Tuesday, Mar 2nd 2021 6:38 PM

Market Digest Nigeria


Transparency international (TI) has ranked Nigeria at 149



The 2020 Transparency International (TI) corruption perception index showed that Nigeria scored 25 out of 100 point.

In the 2019 report by TI, Nigeria ranked 146th out of the 180 countries surveyed, scoring 26 points out of a possible 100, while in the 2018 report, the largest country in Africa ranked 144 out of 180, pointing to the fact that corruption has worsened in the country.

Also, from the latest ranking, Nigeria came out as the second most corrupt country in West Africa, coming just before Guinea-Bissau, the most corrupt in the all-region, according to the TI report.

Also in Africa, Nigeria had 12 countries the report ranked to be more corrupt than Nigeria. They are Zimbabwe, Chad, Eritrea, Burundi, Congo, Guinea Bissau, Democratic Republic of Congo, Libya, Equatorial Guinea, Sudan, Somalia and South Sudan.

Somalia and South Sudan ranked as the most corrupt nations on earth.

On the other hand, the TI report ranked Denmark, New Zealand, Finland, Singapore, Sweden Switzerland, Norway, The Netherlands, Germany and Luxembourg as the least corrupt countries in the world, while
the United Kingdom, Canada and Hong Kong were all ranked at 11, with the United States ranked at 25, its lowest ever ranking.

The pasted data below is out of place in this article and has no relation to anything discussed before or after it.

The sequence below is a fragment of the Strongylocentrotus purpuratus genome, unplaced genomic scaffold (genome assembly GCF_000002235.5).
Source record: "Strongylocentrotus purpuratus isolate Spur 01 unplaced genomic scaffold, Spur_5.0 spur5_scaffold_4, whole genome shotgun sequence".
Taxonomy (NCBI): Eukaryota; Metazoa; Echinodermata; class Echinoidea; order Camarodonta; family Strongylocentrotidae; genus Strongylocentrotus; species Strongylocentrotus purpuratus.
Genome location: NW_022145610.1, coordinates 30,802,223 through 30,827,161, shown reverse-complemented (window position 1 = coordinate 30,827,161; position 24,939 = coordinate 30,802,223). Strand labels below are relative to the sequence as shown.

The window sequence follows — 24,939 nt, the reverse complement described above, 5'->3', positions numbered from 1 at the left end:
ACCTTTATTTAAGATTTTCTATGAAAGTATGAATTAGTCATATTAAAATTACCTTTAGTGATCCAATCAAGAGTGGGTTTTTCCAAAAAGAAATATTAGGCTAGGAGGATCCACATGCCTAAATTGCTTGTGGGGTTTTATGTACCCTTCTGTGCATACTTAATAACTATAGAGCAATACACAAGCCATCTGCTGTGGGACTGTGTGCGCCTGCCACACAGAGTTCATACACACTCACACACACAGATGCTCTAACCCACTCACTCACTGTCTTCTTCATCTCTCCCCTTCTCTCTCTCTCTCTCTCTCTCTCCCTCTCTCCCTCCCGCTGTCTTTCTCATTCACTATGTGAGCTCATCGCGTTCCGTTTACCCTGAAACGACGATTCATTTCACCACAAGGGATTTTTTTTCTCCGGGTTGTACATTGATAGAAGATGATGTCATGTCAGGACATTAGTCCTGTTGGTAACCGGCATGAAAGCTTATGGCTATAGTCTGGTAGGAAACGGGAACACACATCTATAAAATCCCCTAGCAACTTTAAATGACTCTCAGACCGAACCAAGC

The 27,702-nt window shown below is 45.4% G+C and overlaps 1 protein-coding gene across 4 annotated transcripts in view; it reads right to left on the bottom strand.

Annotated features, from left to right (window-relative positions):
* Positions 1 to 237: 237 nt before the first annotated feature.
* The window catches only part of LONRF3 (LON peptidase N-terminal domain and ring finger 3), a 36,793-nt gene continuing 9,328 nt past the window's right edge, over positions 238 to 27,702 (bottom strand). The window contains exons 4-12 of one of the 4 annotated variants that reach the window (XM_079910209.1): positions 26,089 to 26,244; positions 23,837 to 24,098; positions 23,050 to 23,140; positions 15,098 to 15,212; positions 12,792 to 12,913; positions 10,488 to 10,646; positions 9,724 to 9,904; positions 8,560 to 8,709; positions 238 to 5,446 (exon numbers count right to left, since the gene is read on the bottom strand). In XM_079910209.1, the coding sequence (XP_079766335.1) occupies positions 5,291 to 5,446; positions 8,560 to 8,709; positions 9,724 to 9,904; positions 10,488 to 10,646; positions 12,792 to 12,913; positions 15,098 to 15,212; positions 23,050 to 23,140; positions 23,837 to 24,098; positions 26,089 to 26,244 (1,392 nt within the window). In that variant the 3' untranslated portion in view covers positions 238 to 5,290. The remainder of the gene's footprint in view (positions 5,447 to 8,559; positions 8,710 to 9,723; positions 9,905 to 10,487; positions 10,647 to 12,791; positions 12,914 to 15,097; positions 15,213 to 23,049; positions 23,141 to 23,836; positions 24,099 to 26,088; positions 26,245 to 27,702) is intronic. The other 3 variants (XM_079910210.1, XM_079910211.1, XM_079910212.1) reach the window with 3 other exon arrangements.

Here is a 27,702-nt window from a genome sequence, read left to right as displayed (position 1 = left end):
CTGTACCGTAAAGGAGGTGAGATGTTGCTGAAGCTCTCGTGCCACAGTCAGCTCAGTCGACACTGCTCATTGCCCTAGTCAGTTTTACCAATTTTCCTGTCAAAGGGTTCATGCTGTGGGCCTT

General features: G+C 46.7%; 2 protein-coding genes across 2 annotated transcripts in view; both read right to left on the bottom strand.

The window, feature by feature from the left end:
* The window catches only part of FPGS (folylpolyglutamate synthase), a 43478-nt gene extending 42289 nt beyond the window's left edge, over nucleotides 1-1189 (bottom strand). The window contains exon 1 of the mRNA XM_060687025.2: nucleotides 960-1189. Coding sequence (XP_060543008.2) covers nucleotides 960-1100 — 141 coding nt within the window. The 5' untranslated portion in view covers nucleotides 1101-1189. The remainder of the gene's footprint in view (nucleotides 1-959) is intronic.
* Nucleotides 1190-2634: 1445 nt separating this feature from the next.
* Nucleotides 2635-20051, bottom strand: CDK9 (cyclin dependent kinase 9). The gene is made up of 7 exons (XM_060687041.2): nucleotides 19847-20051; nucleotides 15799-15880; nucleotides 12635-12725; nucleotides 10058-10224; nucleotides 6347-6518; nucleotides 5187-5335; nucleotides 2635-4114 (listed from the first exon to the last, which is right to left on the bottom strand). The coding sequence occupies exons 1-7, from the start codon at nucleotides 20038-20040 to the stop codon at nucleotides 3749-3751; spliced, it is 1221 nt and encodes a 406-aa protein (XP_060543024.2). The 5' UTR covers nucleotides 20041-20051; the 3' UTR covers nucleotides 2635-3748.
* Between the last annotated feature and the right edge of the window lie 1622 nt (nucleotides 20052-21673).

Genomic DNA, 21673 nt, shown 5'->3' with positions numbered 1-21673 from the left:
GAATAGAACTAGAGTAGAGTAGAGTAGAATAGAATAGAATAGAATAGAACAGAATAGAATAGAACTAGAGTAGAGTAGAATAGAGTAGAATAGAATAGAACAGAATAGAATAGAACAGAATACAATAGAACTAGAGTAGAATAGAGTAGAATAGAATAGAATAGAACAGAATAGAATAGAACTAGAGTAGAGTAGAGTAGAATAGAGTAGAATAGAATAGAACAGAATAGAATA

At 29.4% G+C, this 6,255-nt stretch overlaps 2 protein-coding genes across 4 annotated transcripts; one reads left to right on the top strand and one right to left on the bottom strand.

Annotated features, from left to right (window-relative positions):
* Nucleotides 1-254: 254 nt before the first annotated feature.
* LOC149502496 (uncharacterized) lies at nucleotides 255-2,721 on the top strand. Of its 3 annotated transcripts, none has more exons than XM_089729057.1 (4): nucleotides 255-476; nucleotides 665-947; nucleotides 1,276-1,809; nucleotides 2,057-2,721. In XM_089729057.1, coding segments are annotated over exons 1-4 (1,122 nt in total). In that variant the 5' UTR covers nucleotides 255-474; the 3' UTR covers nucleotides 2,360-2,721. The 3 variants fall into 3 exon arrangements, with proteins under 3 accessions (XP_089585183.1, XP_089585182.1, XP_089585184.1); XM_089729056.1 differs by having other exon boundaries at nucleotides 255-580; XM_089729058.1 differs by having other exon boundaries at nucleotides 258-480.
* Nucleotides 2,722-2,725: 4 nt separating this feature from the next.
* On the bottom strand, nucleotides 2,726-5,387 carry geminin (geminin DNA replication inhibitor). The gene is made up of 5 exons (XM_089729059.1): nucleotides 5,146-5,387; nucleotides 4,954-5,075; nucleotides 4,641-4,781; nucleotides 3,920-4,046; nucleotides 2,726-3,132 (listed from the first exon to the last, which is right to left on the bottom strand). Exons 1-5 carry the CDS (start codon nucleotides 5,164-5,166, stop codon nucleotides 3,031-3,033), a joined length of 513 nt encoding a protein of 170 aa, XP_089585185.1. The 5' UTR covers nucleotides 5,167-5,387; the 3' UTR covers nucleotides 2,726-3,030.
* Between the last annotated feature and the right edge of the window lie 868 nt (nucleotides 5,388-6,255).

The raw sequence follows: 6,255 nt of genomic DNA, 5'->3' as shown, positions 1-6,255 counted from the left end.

The report read in part: “Finally, the unique challenges wrought by the COVID-19 pandemic have tested high-scoring countries’ commitment to transparency and integrity in their own public sectors as never before.

“When the Organised Crime and Corruption Reporting Project created a database of how public money was spent on Personal Protective Equipment at the onset of the COVID-19 pandemic, in several countries they found a black box. Belgium (76/100), Denmark, the Netherlands and Norway did not publish details of contracts awarded, even withholding information on prices and the names of companies in some cases.

“In the US, the previous administration’s challenges to oversight of the unprecedented COVID-19 relief package raised serious anti-corruption concerns and marked a significant retreat from longstanding democratic norms promoting accountable government.

“Now, as we look hopefully ahead to 2021 as a year of widespread vaccinations and treatments, it is vital that there is transparency and accountability in how governments, especially in wealthy nations, acquire and distribute life-saving resources.”

The latest ranking by Transparency International comes as a dent on the much promoted anti-corruption posture of the President Muhammadu Buhari administration, a posture that has been the administration’s major rallying point over the years.

Ripples Nigeria had reported on Wednesday that respected Nobel Laureate, Professor Wole Soyinka took a dig at the Buhari administration, insisting that it has lost steam in its anti-corruption drive.

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